Continuous Deployment Transitions at Scale

Continuous Deployment Transitions at Scale

Laurie Williams (North Carolina State University, USA), Kent Beck (Facebook, USA), Jeffrey Creasey (LexisNexis, USA), Andrew Glover (Netflix, USA), James Holman (SAS Institute Inc., USA), Jez Humble (DevOps Research and Assessment LLC, USA), David McLaughlin (Twitter, USA), John Thomas Micco (VMWare, USA), Brendan Murphy (Microsoft, UK), Jason A. Cox (The Walt Disney Company, USA), Vishnu Pendyala (Cisco Systems Inc., USA), Steven Place (IBM, USA), Zachary T. Pritchard (Slack, USA), Chuck Rossi (Facebook, USA), Tony Savor (Facebook, USA), Michael Stumm (University of Toronto, Canada) and Chris Parnin (North Carolina State University, USA)
DOI: 10.4018/978-1-7998-1863-2.ch006
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Predictable, rapid, and data-driven feature rollout; lightning-fast; and automated fix deployment are some of the benefits most large software organizations worldwide are striving for. In the process, they are transitioning toward the use of continuous deployment practices. Continuous deployment enables companies to make hundreds or thousands of software changes to live computing infrastructure every day while maintaining service to millions of customers. Such ultra-fast changes create a new reality in software development. Over the past four years, the Continuous Deployment Summit, hosted at Facebook, Netflix, Google, and Twitter has been held. Representatives from companies like Cisco, Facebook, Google, IBM, Microsoft, Netflix, and Twitter have shared the triumphs and struggles of their transition to continuous deployment practices—each year the companies press on, getting ever faster. In this chapter, the authors share the common strategies and practices used by continuous deployment pioneers and adopted by newcomers as they transition and use continuous deployment practices at scale.
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Persistent And Incremental Practice Adoption

As Einstein advises, “Persistence is the most powerful force on earth, it can move mountains.” The uniting factor among all the Summit companies was the persistent movement toward becoming more efficient, improving customer satisfaction and business results and increasing release frequency through the incremental adoption of continuous deployment practices. Each year, the Summit companies demonstrated measurable increases in the adoption of the practices.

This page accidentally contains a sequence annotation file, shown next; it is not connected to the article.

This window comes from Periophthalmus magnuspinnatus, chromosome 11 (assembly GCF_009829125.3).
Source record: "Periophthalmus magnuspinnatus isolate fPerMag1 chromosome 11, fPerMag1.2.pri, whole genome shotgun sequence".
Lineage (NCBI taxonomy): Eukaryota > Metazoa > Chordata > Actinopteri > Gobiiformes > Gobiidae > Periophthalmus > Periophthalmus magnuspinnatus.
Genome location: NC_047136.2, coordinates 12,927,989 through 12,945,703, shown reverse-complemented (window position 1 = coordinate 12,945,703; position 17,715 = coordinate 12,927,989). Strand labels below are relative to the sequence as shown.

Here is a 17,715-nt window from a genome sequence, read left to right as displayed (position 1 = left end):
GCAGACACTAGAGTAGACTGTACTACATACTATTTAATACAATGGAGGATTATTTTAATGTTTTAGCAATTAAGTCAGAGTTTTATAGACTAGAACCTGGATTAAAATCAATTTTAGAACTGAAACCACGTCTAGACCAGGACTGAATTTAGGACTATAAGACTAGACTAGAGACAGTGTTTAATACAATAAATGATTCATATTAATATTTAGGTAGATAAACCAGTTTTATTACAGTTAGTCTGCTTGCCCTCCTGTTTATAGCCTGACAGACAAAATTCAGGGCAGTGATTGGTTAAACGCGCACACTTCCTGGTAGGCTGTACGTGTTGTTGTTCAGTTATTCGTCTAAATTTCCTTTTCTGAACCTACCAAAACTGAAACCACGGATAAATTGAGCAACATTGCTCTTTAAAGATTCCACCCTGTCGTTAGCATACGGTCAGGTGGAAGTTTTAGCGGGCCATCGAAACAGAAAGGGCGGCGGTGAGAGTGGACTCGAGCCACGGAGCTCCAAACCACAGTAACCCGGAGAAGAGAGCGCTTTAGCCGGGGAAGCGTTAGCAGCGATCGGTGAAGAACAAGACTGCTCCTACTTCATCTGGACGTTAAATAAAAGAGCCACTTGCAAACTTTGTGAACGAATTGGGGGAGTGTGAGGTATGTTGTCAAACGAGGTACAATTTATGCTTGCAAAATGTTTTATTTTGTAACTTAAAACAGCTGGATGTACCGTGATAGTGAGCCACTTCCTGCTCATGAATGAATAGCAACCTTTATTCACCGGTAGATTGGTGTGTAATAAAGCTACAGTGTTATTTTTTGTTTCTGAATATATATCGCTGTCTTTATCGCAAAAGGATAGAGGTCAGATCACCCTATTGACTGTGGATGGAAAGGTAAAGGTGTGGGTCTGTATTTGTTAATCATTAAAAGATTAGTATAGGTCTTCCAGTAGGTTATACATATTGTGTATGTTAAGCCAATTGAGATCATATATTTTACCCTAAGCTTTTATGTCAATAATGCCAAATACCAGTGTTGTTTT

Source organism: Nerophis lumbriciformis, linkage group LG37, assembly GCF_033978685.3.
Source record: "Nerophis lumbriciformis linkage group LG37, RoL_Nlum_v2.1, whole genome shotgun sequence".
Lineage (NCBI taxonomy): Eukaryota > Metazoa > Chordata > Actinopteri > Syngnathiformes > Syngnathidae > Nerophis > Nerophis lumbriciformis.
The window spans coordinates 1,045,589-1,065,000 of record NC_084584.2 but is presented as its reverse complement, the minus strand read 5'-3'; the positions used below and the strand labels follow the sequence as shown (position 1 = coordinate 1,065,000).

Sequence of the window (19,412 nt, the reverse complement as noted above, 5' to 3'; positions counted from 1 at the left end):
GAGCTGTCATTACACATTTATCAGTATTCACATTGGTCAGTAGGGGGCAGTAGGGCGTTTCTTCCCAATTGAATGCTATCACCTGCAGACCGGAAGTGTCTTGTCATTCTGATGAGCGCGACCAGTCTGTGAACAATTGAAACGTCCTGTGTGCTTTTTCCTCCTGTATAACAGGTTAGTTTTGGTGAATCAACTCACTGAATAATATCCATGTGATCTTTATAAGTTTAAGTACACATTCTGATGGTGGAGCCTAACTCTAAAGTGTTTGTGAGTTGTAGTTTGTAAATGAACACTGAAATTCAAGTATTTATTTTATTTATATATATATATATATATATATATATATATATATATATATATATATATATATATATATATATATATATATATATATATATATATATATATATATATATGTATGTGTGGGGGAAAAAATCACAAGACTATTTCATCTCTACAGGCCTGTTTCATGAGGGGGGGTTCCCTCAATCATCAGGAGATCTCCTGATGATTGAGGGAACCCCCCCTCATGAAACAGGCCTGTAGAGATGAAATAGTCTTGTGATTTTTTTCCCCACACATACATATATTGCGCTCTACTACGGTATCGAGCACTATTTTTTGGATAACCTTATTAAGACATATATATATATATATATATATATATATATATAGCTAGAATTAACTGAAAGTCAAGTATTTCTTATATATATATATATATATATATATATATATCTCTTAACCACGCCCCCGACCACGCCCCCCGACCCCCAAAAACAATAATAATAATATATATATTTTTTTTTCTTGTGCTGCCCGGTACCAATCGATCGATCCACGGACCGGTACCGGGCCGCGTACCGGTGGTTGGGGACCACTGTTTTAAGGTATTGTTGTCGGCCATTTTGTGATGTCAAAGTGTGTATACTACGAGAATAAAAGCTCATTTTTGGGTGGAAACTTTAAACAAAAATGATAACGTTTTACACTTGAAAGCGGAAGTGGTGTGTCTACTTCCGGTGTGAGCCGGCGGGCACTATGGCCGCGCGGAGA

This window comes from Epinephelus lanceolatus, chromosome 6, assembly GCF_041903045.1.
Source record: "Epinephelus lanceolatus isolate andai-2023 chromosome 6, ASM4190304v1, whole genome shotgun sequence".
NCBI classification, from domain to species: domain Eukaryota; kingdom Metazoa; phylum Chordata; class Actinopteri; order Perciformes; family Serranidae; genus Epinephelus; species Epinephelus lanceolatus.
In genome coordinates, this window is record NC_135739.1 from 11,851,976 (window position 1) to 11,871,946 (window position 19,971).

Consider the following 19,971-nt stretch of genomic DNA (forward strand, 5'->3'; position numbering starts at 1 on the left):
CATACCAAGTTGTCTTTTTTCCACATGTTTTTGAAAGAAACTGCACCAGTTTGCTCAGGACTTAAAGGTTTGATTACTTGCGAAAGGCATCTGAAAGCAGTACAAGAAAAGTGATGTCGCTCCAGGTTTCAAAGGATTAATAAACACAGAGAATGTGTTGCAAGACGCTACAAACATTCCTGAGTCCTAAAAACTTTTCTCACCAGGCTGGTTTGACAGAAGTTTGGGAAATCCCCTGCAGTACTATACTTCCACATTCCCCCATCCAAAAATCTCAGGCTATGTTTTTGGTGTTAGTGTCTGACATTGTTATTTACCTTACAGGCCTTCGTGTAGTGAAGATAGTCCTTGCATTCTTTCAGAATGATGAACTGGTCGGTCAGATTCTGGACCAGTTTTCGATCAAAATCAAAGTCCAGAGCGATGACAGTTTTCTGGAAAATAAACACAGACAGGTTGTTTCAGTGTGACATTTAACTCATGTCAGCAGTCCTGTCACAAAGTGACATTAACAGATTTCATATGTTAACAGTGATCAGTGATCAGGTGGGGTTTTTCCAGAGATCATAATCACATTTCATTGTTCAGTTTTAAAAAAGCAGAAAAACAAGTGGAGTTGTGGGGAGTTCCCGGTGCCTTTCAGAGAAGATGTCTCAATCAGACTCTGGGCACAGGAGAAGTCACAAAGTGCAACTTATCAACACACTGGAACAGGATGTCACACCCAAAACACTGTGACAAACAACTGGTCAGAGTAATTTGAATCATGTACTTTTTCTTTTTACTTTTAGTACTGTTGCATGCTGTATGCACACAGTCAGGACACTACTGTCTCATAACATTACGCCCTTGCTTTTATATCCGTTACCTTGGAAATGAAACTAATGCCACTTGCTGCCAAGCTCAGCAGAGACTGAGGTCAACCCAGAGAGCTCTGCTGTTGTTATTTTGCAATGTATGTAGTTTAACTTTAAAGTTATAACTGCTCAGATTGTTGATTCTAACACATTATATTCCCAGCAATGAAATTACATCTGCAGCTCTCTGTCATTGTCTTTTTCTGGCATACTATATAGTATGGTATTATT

Some of the Summit companies, such as Google, Facebook, and Netflix, were “born” using continuous deployment practices. Older companies, such as Microsoft, IBM, Cisco, and SAS, have large legacy products in their portfolio that were “born and raised” with a waterfall-type software development process. Disney supports a wide range of software products—from websites to safety-critical software that runs theme-park rides. These older companies could have decided continuous deployment was not appropriate for some of their products. Instead, these giants took demonstrable steps each year to “turn their ship around.”

Each company found its unique way to bring about continuous change. Disney attributes its success with the use of continuous deployment practices to their company’s values established by Walt Disney himself: Curiosity, Confidence, Courage, and Constancy. The developers are curious to see if the practices could help them with their business results; they are confident in their abilities, systems, and checks so they dare to make changes. Constancy helps them continue to incrementally adopt more practices. Microsoft has a range of product types from Yammer and Bing, which use continuous deployment practices similar to those of Google, Facebook, and Netflix; to its monolithic software, such as Microsoft Exchange and Windows operating system. Inspired by continuous deployment practices, Microsoft Exchange now deploys to beta customers using a ring deployment model, where a release is deployed to a new ring level every week, finally reaching beta customers in the sixth week—if no problems are detected. Finally, Facebook has applied this principle to changing their release process for all developers in the company.

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